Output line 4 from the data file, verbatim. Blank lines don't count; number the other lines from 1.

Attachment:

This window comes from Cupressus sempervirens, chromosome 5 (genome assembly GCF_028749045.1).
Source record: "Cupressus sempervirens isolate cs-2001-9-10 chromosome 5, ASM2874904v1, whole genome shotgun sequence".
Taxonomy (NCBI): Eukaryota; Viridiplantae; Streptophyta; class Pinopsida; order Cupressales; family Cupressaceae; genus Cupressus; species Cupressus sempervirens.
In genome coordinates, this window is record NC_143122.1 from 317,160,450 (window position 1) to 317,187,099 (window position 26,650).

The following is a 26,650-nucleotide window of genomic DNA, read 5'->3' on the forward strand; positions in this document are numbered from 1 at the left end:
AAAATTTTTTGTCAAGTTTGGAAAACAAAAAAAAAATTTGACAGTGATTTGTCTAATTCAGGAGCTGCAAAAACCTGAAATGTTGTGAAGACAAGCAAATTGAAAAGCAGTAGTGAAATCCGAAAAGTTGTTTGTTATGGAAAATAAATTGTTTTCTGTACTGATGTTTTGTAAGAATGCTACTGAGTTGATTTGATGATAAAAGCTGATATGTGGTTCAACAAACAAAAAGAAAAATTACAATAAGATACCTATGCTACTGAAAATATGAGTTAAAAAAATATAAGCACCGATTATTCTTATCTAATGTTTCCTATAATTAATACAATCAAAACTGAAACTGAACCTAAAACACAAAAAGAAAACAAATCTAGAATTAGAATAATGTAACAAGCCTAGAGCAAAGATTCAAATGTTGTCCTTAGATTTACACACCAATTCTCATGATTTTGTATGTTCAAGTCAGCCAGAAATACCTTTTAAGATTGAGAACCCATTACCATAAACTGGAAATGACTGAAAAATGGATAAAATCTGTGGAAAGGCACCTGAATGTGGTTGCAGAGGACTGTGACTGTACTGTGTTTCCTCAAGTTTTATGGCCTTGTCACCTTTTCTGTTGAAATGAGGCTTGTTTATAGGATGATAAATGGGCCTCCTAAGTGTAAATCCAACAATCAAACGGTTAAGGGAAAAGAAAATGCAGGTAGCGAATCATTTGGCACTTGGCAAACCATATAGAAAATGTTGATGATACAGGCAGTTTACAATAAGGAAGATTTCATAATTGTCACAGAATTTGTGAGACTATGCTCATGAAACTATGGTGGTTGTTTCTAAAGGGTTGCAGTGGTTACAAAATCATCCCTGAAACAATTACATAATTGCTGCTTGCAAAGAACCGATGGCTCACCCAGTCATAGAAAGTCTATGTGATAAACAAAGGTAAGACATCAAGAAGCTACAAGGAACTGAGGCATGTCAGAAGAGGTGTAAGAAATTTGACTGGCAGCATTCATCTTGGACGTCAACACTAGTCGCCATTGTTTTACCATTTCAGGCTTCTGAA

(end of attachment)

In genome coordinates, this window is record NC_143122.1 from 317,160,450 (window position 1) to 317,187,099 (window position 26,650).